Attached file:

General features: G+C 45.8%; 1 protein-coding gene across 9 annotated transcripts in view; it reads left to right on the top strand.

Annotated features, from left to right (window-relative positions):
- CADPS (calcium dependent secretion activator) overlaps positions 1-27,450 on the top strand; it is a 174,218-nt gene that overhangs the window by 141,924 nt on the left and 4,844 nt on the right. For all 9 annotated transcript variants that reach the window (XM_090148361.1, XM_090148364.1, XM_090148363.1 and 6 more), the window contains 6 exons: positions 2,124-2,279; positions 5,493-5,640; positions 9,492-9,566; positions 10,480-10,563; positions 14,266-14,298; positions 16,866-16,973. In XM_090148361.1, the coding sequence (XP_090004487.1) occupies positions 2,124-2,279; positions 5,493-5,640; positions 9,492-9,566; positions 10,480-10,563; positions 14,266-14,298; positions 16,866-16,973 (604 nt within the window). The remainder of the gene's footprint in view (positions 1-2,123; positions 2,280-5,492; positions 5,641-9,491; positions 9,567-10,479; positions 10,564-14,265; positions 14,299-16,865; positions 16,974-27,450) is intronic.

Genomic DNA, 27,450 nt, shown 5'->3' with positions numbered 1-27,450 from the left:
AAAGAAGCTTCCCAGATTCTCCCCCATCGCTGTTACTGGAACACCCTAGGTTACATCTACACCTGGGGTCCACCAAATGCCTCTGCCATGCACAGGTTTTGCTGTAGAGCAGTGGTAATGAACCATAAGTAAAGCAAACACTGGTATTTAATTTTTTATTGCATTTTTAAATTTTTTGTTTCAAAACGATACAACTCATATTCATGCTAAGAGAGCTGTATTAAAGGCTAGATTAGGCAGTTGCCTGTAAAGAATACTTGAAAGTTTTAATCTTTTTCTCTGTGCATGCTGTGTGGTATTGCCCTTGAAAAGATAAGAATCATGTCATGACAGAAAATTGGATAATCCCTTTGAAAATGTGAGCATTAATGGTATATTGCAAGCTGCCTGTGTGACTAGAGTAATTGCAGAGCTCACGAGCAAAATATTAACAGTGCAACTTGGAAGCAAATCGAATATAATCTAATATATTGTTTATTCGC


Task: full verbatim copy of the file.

General features: G+C 45.8%; 1 protein-coding gene across 9 annotated transcripts in view; it reads left to right on the top strand.

Annotated features, from left to right (window-relative positions):
- CADPS (calcium dependent secretion activator) overlaps positions 1-27,450 on the top strand; it is a 174,218-nt gene that overhangs the window by 141,924 nt on the left and 4,844 nt on the right. For all 9 annotated transcript variants that reach the window (XM_090148361.1, XM_090148364.1, XM_090148363.1 and 6 more), the window contains 6 exons: positions 2,124-2,279; positions 5,493-5,640; positions 9,492-9,566; positions 10,480-10,563; positions 14,266-14,298; positions 16,866-16,973. In XM_090148361.1, the coding sequence (XP_090004487.1) occupies positions 2,124-2,279; positions 5,493-5,640; positions 9,492-9,566; positions 10,480-10,563; positions 14,266-14,298; positions 16,866-16,973 (604 nt within the window). The remainder of the gene's footprint in view (positions 1-2,123; positions 2,280-5,492; positions 5,641-9,491; positions 9,567-10,479; positions 10,564-14,265; positions 14,299-16,865; positions 16,974-27,450) is intronic.

Genomic DNA, 27,450 nt, shown 5'->3' with positions numbered 1-27,450 from the left:
AAAGAAGCTTCCCAGATTCTCCCCCATCGCTGTTACTGGAACACCCTAGGTTACATCTACACCTGGGGTCCACCAAATGCCTCTGCCATGCACAGGTTTTGCTGTAGAGCAGTGGTAATGAACCATAAGTAAAGCAAACACTGGTATTTAATTTTTTATTGCATTTTTAAATTTTTTGTTTCAAAACGATACAACTCATATTCATGCTAAGAGAGCTGTATTAAAGGCTAGATTAGGCAGTTGCCTGTAAAGAATACTTGAAAGTTTTAATCTTTTTCTCTGTGCATGCTGTGTGGTATTGCCCTTGAAAAGATAAGAATCATGTCATGACAGAAAATTGGATAATCCCTTTGAAAATGTGAGCATTAATGGTATATTGCAAGCTGCCTGTGTGACTAGAGTAATTGCAGAGCTCACGAGCAAAATATTAACAGTGCAACTTGGAAGCAAATCGAATATAATCTAATATATTGTTTATTCGC